However, the question of whether histamine might improve efficacy with higher doses of IL-2 formed the basis for the present studies representing the first randomised trials in mRCC evaluating the efficacy and safety of subcutaneous IL-2 in combination with HDC. Thus, in the present study, we have doubled the dose of IL-2 compared to that in our first IL-2/IFN/histamine-study and the applied IL-2 dose can be considered to be an intermediate dose level. Protocol criteria were similar in the two studies. However, the Danish patients had a significantly greater disease burden than UK patients. The outcome of the individual studies differed as the Danish study showed a statistically significant 1-year survival benefit and a trend towards benefit in both overall survival and clinical benefit (CR+PR+SD) in favour of IL-2/HDC, whereas the UK study was negative for all end points. This means that the potential effect of histamine was only indicated in the Danish study and by that in the group of patients with the worse prognosis. The explanation for this difference in the outcome of the two trials is unclear, but it should be emphasised that the different outcome may have been obtained by pure chance.
In the Danish patients, we also assessed the oxidative stress hypothesis by monitoring cells of potential benefit (i.e. NK and T cells) and cells of potential harm (i.e. monocytes/macrophages and neutrophils) simultaneously in blood and tumour tissue, before and during treatment. These assays provide compelling evidence for circulating monocytes and neutrophils as powerful negative prognostic factors for IL-2 based immunotherapy and establish a biological rationale for the addition of histamine to IL-2 in mRCC. Thus, targeting H2O2 by histamine seems to enhance the antitumour activity of IL-2 in situ in a subgroup of patients with low monocytes/neutrophils or high NK cells. These results will be published separately.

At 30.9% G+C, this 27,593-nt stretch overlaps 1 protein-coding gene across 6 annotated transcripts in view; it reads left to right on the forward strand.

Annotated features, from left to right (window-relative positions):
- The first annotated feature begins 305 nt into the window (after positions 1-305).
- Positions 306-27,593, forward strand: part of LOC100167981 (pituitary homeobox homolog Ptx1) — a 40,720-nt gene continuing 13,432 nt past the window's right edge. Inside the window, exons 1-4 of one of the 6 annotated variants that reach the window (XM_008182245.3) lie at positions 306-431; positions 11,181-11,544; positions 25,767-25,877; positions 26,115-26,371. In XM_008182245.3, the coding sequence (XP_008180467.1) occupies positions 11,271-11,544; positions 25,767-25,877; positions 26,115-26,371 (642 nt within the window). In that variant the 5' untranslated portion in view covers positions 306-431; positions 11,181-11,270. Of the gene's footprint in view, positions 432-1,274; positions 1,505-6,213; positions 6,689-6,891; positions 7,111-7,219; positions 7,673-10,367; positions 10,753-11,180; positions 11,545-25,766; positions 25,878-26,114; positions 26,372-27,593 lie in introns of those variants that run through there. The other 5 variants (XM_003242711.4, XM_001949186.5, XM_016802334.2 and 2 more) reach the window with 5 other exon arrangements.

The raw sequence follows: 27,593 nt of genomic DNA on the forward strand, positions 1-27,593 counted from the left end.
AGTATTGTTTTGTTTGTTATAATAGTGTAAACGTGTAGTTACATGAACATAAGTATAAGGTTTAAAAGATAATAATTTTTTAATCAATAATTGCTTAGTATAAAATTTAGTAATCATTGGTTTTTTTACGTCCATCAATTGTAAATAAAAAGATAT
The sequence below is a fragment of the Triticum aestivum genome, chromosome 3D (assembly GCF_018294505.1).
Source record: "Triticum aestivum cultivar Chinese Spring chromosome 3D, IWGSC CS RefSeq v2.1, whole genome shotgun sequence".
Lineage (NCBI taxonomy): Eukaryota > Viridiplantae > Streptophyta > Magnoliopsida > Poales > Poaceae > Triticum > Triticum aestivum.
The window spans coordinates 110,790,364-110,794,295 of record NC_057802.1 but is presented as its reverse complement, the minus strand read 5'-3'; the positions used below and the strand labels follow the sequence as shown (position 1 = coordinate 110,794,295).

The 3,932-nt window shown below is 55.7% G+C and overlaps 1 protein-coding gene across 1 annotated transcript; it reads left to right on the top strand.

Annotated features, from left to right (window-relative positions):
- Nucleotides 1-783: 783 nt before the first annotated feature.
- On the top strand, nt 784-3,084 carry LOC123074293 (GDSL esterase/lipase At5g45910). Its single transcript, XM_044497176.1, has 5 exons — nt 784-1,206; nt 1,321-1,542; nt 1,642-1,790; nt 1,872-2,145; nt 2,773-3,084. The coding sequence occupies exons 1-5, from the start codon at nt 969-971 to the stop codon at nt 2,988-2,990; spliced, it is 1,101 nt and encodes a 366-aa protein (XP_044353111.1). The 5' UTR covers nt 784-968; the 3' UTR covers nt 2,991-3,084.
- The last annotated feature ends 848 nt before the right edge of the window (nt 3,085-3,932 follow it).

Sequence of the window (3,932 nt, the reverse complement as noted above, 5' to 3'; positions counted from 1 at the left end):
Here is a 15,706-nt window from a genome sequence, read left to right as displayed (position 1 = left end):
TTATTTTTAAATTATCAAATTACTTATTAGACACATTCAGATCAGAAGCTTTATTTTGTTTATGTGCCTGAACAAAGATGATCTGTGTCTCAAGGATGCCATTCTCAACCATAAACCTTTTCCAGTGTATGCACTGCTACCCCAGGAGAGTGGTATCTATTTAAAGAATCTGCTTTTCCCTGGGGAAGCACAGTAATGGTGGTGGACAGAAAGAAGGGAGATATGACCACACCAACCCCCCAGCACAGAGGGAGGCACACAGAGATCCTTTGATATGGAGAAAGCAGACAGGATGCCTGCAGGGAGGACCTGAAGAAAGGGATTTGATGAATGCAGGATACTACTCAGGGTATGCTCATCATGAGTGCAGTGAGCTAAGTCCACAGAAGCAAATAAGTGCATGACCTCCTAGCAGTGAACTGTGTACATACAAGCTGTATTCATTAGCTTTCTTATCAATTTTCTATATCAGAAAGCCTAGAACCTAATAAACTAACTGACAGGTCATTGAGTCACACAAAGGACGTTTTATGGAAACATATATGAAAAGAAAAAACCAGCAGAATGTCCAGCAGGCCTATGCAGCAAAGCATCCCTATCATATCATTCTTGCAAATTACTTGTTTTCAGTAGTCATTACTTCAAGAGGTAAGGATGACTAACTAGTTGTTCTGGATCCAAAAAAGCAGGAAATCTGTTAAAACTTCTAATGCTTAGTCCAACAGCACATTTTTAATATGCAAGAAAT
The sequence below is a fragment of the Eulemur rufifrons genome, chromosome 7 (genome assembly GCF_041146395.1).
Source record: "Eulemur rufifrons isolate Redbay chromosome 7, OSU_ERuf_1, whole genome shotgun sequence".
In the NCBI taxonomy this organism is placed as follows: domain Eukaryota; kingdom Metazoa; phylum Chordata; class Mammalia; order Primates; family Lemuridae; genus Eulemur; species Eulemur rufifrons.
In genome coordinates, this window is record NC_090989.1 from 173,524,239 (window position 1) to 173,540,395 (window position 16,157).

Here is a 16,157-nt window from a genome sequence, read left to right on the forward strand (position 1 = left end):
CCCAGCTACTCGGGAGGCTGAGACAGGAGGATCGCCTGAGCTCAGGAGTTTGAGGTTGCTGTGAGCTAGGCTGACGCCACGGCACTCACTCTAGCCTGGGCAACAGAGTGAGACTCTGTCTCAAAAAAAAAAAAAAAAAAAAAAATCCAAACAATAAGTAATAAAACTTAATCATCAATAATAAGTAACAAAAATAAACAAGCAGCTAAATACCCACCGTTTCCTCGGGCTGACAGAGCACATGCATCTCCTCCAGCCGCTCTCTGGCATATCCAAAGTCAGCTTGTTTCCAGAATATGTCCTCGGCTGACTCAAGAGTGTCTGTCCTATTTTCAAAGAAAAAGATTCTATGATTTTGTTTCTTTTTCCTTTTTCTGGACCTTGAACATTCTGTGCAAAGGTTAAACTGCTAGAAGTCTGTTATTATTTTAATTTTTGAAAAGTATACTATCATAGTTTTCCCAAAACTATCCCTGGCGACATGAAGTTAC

Toxicity was in general manageable in an outpatient setting, although we observed one possible toxic death. Adverse events noted in patients treated with the combination of IL-2 and histamine were almost similar in type and frequency as toxicities in patients treated with IL-2 alone.
In conclusion, the outcome of the individual studies differed as the Danish study showed a trend towards benefit in favour of IL-2/HDC, whereas the UK study was negative for all end points. A randomised phase III trial is warranted to clarify the potential role of adding histamine to IL-2 in mRCC.
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Staff members at the Departments of Oncology are acknowledged for their careful management of the patients. Lynn Lomax, Jackie Hodgetts and Linda Ashcroft are acknowledged for help with the conduct of the study. This work was supported by grants from the Danish Research Council, Max and Inger Woerzner Foundation and The Radium Centre Research Foundation. Maxim Pharmaceuticals kindly supported both studies financially.
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Donskov, F., Middleton, M., Fode, K. et al. Two randomised phase II trials of subcutaneous interleukin-2 and histamine dihydrochloride in patients with metastatic renal cell carcinoma. Br J Cancer 93, 757–762 (2005). https://doi.org/10.1038/sj.bjc.6602768